Flourish Unveils Crypto Platform, Helping RIAs Manage and Charge Fees on New Asset Class
The technology company best known for cash management has created a turnkey cryptocurrency solution for private wealth managers who want to directly manage coins for clients.
Flourish, a technology company best known for its cash management solution, has launched Flourish Crypto, a platform where RIAs can custody, trade, and directly manage cryptocurrencies on behalf of clients.
It’s the latest among similar new solutions that are in demand by private wealth managers. Financial advisors have struggled to incorporate cryptocurrencies into their investment management either because their company forbids it, they don’t feel knowledgeable enough about the new asset class, or they don’t have the software and systems in place to effectively support it. Consequently, the majority of wealth managers are not investing in bitcoin and other crypto.
In a 2019 survey of 994 wealth managers by Bitwise Asset Management, a San Francisco-based cryptocurrency index and beta funds company, more than 90 percent said they were not invested in crypto. But a more recent survey suggests the number has grow significantly. A report published this month by Fidelity Digital Assets, the investment firm’s crypto custody business, found 43 percent of financial advisors were buying or investing in crypto at the end of 2020.
From 2019 to 2020, the number of institutional customers — hedge funds, family offices, RIAs, pensions, endowments, and corporate treasury departments — quadrupled at Fidelity Digital Assets, a Fidelity spokesperson told RIA Intel.
“Privately-held, smaller wealth management companies may have less ‘red tape’ to get through than other institutions and may therefore move quicker, which could explain the increase in family office investment. For financial advisors, it is likely that they are receiving direct requests from their clients to better understand digital assets and gain exposure through a familiar and trusted platform,” according to Fidelity’s 2021 Institutional Investor Digital Assets Study.
In another 2020 survey by Bitwise, 81 percent of financial advisors said clients asked them about crypto, up from 76 percent in 2019. The number of advisors allocating to crypto in client portfolios rose 49 percent in 2020, from 6.3 percent to 9.4 percent, according to the Bitwise study.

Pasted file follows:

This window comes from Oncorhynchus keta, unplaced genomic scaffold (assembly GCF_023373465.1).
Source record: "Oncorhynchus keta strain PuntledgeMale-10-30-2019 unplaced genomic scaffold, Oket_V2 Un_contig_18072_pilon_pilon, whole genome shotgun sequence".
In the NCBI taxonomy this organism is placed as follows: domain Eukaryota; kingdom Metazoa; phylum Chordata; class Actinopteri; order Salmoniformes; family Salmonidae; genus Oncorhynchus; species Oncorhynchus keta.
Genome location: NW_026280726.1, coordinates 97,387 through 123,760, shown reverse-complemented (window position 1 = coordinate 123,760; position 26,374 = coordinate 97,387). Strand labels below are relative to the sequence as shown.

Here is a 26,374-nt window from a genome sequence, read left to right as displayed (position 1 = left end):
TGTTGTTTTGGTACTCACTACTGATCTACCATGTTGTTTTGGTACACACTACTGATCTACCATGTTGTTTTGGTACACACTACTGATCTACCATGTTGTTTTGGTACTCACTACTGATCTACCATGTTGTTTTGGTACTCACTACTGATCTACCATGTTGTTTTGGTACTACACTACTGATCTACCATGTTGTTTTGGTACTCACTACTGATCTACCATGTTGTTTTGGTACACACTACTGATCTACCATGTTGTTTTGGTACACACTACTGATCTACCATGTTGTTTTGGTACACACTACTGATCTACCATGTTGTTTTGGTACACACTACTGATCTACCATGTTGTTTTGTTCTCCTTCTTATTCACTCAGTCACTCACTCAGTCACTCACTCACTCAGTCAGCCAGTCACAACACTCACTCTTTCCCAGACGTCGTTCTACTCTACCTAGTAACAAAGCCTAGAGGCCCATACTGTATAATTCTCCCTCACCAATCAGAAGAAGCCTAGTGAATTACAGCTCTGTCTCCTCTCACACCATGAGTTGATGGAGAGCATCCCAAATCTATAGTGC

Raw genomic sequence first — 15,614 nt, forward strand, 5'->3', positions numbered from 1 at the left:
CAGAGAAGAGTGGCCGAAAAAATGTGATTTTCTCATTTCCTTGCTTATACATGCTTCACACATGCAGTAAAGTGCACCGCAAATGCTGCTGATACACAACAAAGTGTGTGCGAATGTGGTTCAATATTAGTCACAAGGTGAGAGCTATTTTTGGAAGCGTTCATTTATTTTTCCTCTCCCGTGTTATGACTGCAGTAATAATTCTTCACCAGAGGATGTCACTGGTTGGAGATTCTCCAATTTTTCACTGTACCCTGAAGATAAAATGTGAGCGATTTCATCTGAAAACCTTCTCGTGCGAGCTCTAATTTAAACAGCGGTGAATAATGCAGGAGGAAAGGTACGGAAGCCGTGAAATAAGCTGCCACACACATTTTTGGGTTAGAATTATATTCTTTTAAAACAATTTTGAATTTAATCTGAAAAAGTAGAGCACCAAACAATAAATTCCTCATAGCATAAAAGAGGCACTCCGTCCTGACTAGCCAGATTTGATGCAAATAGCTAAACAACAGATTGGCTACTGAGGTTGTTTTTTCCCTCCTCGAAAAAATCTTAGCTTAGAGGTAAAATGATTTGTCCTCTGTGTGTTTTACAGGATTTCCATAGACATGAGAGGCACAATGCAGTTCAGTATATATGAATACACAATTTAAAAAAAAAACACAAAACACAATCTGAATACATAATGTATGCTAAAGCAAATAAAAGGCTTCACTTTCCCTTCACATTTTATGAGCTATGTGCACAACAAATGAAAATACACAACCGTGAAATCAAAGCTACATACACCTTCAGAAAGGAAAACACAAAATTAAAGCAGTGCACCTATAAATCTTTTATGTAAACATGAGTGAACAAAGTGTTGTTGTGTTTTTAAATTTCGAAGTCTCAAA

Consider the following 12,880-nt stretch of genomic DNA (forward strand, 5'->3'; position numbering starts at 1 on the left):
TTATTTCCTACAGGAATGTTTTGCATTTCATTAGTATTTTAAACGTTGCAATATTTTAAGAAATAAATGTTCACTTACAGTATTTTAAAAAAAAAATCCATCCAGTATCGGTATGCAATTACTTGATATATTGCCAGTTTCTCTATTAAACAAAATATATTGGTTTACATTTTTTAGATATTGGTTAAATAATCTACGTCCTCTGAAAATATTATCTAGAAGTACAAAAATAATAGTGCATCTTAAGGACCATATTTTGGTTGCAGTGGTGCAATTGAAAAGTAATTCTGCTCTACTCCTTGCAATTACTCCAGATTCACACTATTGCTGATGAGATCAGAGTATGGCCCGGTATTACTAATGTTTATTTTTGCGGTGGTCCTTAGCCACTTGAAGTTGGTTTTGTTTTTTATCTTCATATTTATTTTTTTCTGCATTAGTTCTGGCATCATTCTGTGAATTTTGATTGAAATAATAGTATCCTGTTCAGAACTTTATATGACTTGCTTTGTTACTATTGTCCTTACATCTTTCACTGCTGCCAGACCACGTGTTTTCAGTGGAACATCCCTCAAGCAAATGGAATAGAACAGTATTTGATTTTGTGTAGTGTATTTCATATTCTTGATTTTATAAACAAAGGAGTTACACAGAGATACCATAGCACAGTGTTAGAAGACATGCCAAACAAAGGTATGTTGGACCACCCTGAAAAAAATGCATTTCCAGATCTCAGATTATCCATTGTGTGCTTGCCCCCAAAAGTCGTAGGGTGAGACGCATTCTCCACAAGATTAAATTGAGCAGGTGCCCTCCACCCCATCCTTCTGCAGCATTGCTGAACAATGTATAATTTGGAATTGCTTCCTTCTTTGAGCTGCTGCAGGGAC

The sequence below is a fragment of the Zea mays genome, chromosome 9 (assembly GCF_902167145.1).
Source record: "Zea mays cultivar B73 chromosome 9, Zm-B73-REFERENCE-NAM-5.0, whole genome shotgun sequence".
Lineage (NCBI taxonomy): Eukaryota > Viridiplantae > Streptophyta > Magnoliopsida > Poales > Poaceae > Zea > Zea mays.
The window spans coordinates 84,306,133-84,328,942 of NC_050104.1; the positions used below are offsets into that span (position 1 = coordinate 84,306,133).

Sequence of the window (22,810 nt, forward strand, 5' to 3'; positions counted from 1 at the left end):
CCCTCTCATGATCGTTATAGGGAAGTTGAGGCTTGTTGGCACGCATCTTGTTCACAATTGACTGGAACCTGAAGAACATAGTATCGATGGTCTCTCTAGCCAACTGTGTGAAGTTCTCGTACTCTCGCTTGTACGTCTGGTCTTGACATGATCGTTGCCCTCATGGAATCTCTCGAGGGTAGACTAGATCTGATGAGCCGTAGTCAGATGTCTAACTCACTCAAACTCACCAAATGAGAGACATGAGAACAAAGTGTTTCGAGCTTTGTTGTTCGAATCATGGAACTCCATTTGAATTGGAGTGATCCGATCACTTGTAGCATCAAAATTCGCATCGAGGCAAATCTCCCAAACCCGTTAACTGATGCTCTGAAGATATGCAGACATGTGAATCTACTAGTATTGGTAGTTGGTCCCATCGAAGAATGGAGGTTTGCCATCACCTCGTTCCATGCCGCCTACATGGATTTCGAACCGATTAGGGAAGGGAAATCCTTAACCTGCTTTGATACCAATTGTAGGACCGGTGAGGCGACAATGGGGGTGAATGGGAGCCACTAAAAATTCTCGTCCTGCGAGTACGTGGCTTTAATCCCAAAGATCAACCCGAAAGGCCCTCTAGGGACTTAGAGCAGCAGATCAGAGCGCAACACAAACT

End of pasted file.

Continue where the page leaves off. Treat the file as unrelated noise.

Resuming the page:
New platforms like Flourish Crypto could mean more advisors investing on behalf of clients, as investors are increasingly interested in the new asset class and or seeking advice on their crypto holdings.
“We built Flourish Crypto to give advisors a simple, secure, and compliant way of offering...a direct cryptocurrency ownership solution [to] their clients, but critically one that is built for advisors,” Benjamin Cruikshank, head of Flourish, told RIA Intel.
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In 2018, alternative investments firm Stone Ridge Asset Management created Flourish to build various services or “modules” specifically for RIAs. Its first module, a cash management solution called Flourish Cash, launched later that year, with much praise. In 2020, Stone Ridge sold Flourish to MassMutual, where it is still a wholly owned subsidiary of MassMutual operating independently from the insurance company’s other businesses.
Flourish Crypto is the latest module added to the platform and is easily accessible by 400 RIA firms with over $1 trillion in combined assets already using Flourish Cash.
Using Flourish Crypto, RIAs get custody, trading, reporting, integrations with financial planning software, and compliance solutions. It enables them to directly manage and charge their fees on cryptocurrencies just like they would stocks or bonds.
Clients invited by their RIA to use its Flourish Crypto can open an account in five minutes or less and start trading.
“We’re not constrained by financial markets so [advisors] can trade 24/7 with $100 trade minimums and there’s zero account minimum open their account with any balance. So, really one of the core goals was to make this incredibly simple, incredibly quick, incredibly easy, and really demystify the experience of crypto,” Cruikshank said.